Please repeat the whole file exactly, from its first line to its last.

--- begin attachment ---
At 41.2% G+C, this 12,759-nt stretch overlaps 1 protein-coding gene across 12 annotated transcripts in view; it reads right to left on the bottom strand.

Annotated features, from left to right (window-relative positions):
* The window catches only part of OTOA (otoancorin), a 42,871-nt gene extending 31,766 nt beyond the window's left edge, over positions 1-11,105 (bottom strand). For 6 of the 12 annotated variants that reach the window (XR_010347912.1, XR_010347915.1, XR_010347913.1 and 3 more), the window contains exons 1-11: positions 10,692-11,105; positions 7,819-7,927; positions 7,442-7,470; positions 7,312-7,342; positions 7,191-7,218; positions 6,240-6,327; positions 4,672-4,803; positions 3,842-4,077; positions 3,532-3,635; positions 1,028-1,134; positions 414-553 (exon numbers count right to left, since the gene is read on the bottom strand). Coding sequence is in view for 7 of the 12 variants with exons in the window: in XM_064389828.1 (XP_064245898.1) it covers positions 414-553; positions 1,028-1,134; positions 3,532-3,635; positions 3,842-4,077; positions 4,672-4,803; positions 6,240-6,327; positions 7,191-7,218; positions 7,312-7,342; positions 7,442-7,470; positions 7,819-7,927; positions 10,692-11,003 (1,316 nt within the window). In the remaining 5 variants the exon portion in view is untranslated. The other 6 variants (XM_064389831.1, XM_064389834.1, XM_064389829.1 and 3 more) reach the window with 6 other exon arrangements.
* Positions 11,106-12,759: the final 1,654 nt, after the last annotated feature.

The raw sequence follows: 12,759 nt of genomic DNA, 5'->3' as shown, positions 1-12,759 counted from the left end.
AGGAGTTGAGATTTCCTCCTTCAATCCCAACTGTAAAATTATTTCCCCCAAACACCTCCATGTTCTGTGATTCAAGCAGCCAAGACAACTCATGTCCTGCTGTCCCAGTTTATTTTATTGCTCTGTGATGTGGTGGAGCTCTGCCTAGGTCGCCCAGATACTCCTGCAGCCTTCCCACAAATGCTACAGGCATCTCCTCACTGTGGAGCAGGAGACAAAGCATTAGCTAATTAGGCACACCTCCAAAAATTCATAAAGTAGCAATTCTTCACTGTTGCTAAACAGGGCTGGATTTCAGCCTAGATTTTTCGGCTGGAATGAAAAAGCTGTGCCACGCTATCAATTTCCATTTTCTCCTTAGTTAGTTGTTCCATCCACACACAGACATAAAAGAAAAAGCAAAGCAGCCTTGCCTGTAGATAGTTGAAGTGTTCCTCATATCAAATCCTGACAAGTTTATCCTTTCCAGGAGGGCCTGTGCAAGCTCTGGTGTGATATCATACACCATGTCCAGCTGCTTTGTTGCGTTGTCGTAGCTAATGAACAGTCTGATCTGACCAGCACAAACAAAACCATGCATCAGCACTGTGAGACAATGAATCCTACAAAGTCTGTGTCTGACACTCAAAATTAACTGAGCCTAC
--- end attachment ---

At 41.2% G+C, this 12,759-nt stretch overlaps 1 protein-coding gene across 12 annotated transcripts in view; it reads right to left on the bottom strand.

Annotated features, from left to right (window-relative positions):
* The window catches only part of OTOA (otoancorin), a 42,871-nt gene extending 31,766 nt beyond the window's left edge, over positions 1-11,105 (bottom strand). For 6 of the 12 annotated variants that reach the window (XR_010347912.1, XR_010347915.1, XR_010347913.1 and 3 more), the window contains exons 1-11: positions 10,692-11,105; positions 7,819-7,927; positions 7,442-7,470; positions 7,312-7,342; positions 7,191-7,218; positions 6,240-6,327; positions 4,672-4,803; positions 3,842-4,077; positions 3,532-3,635; positions 1,028-1,134; positions 414-553 (exon numbers count right to left, since the gene is read on the bottom strand). Coding sequence is in view for 7 of the 12 variants with exons in the window: in XM_064389828.1 (XP_064245898.1) it covers positions 414-553; positions 1,028-1,134; positions 3,532-3,635; positions 3,842-4,077; positions 4,672-4,803; positions 6,240-6,327; positions 7,191-7,218; positions 7,312-7,342; positions 7,442-7,470; positions 7,819-7,927; positions 10,692-11,003 (1,316 nt within the window). In the remaining 5 variants the exon portion in view is untranslated. The other 6 variants (XM_064389831.1, XM_064389834.1, XM_064389829.1 and 3 more) reach the window with 6 other exon arrangements.
* Positions 11,106-12,759: the final 1,654 nt, after the last annotated feature.

The raw sequence follows: 12,759 nt of genomic DNA, 5'->3' as shown, positions 1-12,759 counted from the left end.
AGGAGTTGAGATTTCCTCCTTCAATCCCAACTGTAAAATTATTTCCCCCAAACACCTCCATGTTCTGTGATTCAAGCAGCCAAGACAACTCATGTCCTGCTGTCCCAGTTTATTTTATTGCTCTGTGATGTGGTGGAGCTCTGCCTAGGTCGCCCAGATACTCCTGCAGCCTTCCCACAAATGCTACAGGCATCTCCTCACTGTGGAGCAGGAGACAAAGCATTAGCTAATTAGGCACACCTCCAAAAATTCATAAAGTAGCAATTCTTCACTGTTGCTAAACAGGGCTGGATTTCAGCCTAGATTTTTCGGCTGGAATGAAAAAGCTGTGCCACGCTATCAATTTCCATTTTCTCCTTAGTTAGTTGTTCCATCCACACACAGACATAAAAGAAAAAGCAAAGCAGCCTTGCCTGTAGATAGTTGAAGTGTTCCTCATATCAAATCCTGACAAGTTTATCCTTTCCAGGAGGGCCTGTGCAAGCTCTGGTGTGATATCATACACCATGTCCAGCTGCTTTGTTGCGTTGTCGTAGCTAATGAACAGTCTGATCTGACCAGCACAAACAAAACCATGCATCAGCACTGTGAGACAATGAATCCTACAAAGTCTGTGTCTGACACTCAAAATTAACTGAGCCTAC